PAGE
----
Brown Manuring of Lupins in Bolgart

 

9 August 2015

Brown and green manuring of leguminous crops is a great way to control weeds, increase soil cover, improve soil fertility, conserve soil moisture and increase soil fertility. Adding legume mulch can also increase the levels of carbon within the soil.

Wheatbelt NRM has been working with Bolgart farmer Trevor Syme to find out if brown manuring of lupin crops can help improve his soil fertility, decrease the weed burden and improve the levels of carbon.

“In the past we have grown up to 50% of our cropping program to lupins as a cash crop and also as a legume for natural nitrogen. Now with the onset of chemical resistant weeds and drier rainfall years it has become uneconomical to grow lupins, but in saying that our highest yielding wheat crops are those that follow a lupin crop” says Trevor. This has led Trevor to look for other options for the wheat/lupin rotation. “It is all about a systems approach by rotating chemicals, crops and by using every tool in the shed too stay sustainable and profitable.”

Trevor has opted for cutting the lupin crop with a knife roller as his preferred method of brown manuring. The residue is then left on the surface where it protects the sandy soil from wind erosion and helps reduce the soil moisture loss; to maximise the productivity of the subsequent wheat crop.

Trials carried out at three separate sites by DAFWA, have shown that soil organic carbon content can be increased by 1-3 years of green manuring, although rainfall has a big impact on the amount returned to the soil. Results from Trevor’s trial will be analysed over the next couple of years to see the impact of the brown manuring on the soil fertility and soil carbon content.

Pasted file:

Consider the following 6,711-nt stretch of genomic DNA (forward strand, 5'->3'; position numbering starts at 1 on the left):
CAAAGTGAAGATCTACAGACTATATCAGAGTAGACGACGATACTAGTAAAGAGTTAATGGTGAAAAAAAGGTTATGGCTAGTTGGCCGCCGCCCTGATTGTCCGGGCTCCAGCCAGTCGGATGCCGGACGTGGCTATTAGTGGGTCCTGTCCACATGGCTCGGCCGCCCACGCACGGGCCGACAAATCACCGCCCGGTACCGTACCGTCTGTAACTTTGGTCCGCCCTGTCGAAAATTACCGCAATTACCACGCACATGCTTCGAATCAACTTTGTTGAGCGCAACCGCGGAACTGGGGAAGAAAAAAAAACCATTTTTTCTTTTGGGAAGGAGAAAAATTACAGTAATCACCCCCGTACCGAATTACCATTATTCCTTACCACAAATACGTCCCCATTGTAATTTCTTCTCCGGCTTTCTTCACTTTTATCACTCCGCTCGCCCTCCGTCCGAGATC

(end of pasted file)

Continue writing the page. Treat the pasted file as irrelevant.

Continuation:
Of interest to farmers contemplating earning soil carbon credits is the new Emissions Reduction Fund (ERF) method that the Department of Environment has recently released - Carbon Credits (Carbon Farming Initiative— Estimating Sequestration of Carbon in Soil Using Default Values) Methodology Determination 2015. Within this method is the ability to run sustainable intensification projects using default soil carbon storage figures that have been calculated using FullCAM (Full Carbon Accounting Model), which means that intensive field sampling is not required.

A sustainable intensification project must use at least 2 of the following activities to be eligible

(a) nutrient management;

(b) managing soil acidity;

(c) introducing irrigation;

(d) pasture renovation.

Based on this methodology, brown or green manuring leguminous crops in the paddock may be eligible, with the crop residue left in the paddock potentially counting as a nutrient management activity.  As written in the method, a qualified person will need to approve these activities as appropriate techniques to improve nutrients within the soil. The nutrient management activity would need to be combined with another activity, such as managing the soil acidity. Combined, these approaches offer the potential to generate carbon credits, while also helping with soil fertility, weed management and soil moisture protection. 

For more information on this method and others, visit the Clean Energy Regulator website at www.cleanenergyregulator.gov.au
Information on the trial being conducted by Trevor can be found on the NRM Sustainable Agriculture Trial and Demonstration sites at www.agtrials.com